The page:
The Tuscan Child

Written by Rhys Bowen
Review by Linda Harris Sittig

Set against the backdrop of the Tuscan hills of Italy, this story is told through dual narrators. One is Hugo Langley, a British bomber shot down in 1944 into a German-occupied area of Italy. The other narrator is Joanna Langley, his modern-day estranged daughter who discovers, after his death, an unopened letter addressed thirty years ago to a woman in Tuscany—a woman that Joanna knows nothing about.

Leaving London for what she is sure will be a short visit, Joanna travels to a small village in Tuscany, where she knows her father’s plane had been shot down. Asking around the town about the woman whose name appears on the envelope, Joanna is baffled that none of the villagers are willing to talk about her. Neither are they willing to admit that a British airman landed in one of their fields and later escaped capture from the Germans.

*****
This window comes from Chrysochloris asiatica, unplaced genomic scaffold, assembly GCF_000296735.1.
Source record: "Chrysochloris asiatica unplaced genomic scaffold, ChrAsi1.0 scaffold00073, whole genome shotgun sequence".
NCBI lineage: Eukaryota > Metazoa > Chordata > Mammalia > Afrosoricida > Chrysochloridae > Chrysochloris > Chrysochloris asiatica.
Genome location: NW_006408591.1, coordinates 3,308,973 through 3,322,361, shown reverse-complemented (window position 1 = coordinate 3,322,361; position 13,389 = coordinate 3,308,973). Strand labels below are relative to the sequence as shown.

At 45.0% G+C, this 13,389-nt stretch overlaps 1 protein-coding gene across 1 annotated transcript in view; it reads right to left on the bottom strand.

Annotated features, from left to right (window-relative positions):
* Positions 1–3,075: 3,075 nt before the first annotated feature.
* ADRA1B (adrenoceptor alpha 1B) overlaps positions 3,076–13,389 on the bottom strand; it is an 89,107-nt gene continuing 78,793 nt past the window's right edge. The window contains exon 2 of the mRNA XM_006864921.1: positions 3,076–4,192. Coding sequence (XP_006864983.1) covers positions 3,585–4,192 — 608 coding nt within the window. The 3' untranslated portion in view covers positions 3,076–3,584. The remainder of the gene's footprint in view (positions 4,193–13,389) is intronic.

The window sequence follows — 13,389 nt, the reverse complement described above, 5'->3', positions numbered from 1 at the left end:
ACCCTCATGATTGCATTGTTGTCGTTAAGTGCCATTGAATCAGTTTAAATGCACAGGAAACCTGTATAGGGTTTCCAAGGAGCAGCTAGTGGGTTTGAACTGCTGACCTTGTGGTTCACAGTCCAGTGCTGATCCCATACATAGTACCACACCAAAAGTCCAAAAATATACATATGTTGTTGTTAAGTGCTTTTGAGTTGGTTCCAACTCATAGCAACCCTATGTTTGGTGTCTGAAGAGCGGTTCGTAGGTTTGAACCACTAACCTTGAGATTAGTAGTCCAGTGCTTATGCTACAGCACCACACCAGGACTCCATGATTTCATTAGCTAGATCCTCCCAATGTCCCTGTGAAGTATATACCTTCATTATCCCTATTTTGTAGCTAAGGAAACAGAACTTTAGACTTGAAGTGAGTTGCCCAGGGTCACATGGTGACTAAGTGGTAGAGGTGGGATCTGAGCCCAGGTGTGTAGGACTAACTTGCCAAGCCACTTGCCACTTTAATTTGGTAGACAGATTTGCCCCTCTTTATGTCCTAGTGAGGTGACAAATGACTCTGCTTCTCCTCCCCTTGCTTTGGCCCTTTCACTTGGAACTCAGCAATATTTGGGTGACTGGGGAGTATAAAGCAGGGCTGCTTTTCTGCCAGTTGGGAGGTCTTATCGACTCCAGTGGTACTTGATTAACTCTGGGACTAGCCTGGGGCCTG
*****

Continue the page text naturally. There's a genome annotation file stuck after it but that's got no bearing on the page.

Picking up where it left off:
Determined to get to the bottom of the puzzle, Joanna is aided by a local man whose powerful father wants Joanna gone from the village. As clues turn into startling revelations, Joanna finds that her father and the woman of the envelope together hid a child and had planned to come back and retrieve him. Astounded that she may have an unknown step-brother, Joanna vows to stay until the mystery is solved.

This novel is well plotted with characters that are so compelling, with their attributes and flaws, that the reader can almost feel as if they had sat down and shared a glass of vin santo with them. The ending comes as a complete surprise, which only increased my enjoyment of the entire story.